Sure, Beeple’s $69 million non-fungible token (NFT) collage was impressive, but it only made him the third-most expensive living artist. Now No. 1, Jeff Koons has announced an NFT project that’s going to moon — literally.
Each piece in “Jeff Koons: Moon Phases” is a digital artwork housed on an NFT with a corresponding physical sculpture — which, in a nod to crypto’s “mooning” meme for a token whose price skyrockets, will go to the actual moon.
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According to Pace Gallery, Koons’ exclusive representative, the sculptures will be launched from Kennedy Space Center on an Intuitive Machines Nova-C Lunar Lander later this year.
The company’s vice president, former astronaut Jack Fischer, said it will be “housed in a transparent, thermally coated, sustainably built enclosed art cube, [and] will be the first authorized artworks to be placed on the surface of the Moon, where they will remain in perpetuity.”
Whether “Moon Phases” can top the $91.1 million paid for his stainless steel “Rabbit” sculpture in 2019 remains to be seen, although it’s probably not safe to bet against the combination of Koons and crypto whales.
Given the crypto community’s love of big names, big hype and big gestures — after all, Tron CEO Justin Sun paid $4.6 million for a lunch with Warren Buffet, only to postpone it due to food poisoning or Chinese government pressure, depending on who you believe — it seems a fair bet that sending NFT art to the 1.5 million-square-foot Oceanus Procellarum lunar “sea” will be a hit.
Regardless, it’s a huge step forward for NFTs in the art world. While the concept has been embraced from Art Basel to Christie’s — which sold Mike “Beeple” Winkelmann’s record-setting “Everydays: The First 5,000 Days” collage — Damian Hirst is the only truly big-name artist to experiment with the new cryptocurrency-based medium.
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And really, he was experimenting, selling 10,000 of his pre-existing and well-known dots artworks as the buyers choice of a physical work or NFT — with the other one destroyed. Of course, he’d reportedly sold more than $25 million worth in the last year alone, with more in the offering.
Launching NFT Artwork
Koons, who started life as a commodities trader, is doing something new, however.
“I wanted to create a historically meaningful NFT project rooted in humanistic and philosophical thought,” Koons said. “Our achievements in space represent the limitless potential of humanity … These ideas are central to my NFT project, which can be understood as a continuation and celebration of humanity’s aspirational accomplishments within and beyond our own planet.”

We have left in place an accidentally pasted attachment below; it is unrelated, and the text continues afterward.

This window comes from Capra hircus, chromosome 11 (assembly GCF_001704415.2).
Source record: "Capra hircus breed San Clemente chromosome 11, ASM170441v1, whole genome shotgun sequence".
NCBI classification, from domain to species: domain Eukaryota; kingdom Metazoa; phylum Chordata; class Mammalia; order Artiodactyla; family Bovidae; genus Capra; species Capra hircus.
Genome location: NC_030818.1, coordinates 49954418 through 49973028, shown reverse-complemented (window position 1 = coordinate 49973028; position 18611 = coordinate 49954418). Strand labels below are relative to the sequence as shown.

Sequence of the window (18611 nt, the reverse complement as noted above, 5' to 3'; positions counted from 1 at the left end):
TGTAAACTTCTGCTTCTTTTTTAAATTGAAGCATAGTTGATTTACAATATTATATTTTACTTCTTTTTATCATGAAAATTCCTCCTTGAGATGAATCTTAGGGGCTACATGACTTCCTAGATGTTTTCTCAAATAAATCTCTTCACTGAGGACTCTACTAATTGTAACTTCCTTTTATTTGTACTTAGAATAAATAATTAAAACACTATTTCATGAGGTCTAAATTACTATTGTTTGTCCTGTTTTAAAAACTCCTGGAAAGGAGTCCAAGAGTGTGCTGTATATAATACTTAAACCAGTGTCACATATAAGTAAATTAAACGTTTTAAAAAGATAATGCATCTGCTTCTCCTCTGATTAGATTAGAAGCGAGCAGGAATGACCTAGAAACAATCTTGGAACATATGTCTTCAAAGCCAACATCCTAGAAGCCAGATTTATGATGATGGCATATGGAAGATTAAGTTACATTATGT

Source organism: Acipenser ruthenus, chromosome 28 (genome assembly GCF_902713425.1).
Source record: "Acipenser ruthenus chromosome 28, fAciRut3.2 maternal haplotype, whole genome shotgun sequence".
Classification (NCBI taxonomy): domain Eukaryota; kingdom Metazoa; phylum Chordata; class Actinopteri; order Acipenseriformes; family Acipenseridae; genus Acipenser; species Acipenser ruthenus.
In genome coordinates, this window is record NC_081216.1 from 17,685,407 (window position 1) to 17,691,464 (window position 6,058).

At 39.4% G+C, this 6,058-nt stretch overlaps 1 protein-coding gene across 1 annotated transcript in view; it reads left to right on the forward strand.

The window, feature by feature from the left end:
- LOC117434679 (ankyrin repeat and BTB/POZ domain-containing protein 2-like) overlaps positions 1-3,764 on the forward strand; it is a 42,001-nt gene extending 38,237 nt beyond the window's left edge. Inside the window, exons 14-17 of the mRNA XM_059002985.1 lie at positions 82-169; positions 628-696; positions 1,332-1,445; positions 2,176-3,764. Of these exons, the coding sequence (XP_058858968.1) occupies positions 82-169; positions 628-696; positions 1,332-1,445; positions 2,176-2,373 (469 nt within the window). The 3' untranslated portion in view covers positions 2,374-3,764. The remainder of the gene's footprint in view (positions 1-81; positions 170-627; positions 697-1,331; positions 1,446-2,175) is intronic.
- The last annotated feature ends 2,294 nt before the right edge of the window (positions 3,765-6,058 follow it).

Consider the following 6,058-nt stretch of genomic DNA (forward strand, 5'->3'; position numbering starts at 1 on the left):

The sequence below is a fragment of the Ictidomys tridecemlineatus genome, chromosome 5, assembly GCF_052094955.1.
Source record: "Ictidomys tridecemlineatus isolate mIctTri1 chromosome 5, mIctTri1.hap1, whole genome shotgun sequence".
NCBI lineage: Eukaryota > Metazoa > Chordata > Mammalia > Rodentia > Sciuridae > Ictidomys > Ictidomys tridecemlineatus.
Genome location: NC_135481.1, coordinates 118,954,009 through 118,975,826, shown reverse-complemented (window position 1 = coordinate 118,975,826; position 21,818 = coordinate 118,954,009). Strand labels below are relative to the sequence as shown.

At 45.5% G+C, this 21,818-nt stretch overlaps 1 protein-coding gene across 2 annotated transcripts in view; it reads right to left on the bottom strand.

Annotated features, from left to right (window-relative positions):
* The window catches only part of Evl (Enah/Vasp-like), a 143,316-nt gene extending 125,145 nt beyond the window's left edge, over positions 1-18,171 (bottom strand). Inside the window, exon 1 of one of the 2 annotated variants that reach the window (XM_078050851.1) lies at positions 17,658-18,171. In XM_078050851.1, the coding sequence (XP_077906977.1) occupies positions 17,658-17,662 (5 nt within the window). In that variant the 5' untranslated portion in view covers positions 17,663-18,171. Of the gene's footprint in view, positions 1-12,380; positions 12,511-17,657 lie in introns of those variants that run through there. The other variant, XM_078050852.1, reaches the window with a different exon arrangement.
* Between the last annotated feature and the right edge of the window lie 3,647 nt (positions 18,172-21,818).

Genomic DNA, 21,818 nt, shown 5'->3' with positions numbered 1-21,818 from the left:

“Moon Phases” is Koons’ “debut NFT collection,” which the gallery said “marks Koons’s highly anticipated entrance into the metaverse.” The same applies to Pace Gallery, as the works are being sold by Pace Verso, which is “Pace Gallery’s hub for Web3 innovation.”
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While getting an artist of Koons’ stature and fame in Pace Verso is a milestone — he only signed with Pace last year — the Web3-focused gallery has a number of other artists’ works for sale.
These include Zhang Huan, whose “Celestial Burial” NFT series is “informed by Zhang’s storied My New York (2002) performance in a suit made of meat.”
Then there’s “Block Universe (2021)” by DRIFT — artists Lonneke Gordijn and Ralph Nauta — and musician and digital artist Don Diablo, which debuted at Pace’s Art Basel Miami Beach booth last year. Others include Lucas Samaras, Leo Villareal, Glenn Kaino, Urs Fischer and Glenn Kaino.
But the first big splash by an artist experimenting with NFT-based digital art was London-based artist Ben Gentilli, whose 2020 “Portraits of a Mind” series encompassed 40 disks inscribed with the complete code for Bitcoin.
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Sold at Christie’s for than 10 times its estimated $12,000, each disk was accompanied by an NFT that not only contained an image of the work, but one that changed the way it is seen based on the time of day or night in whatever physical destination the hardware key is currently located.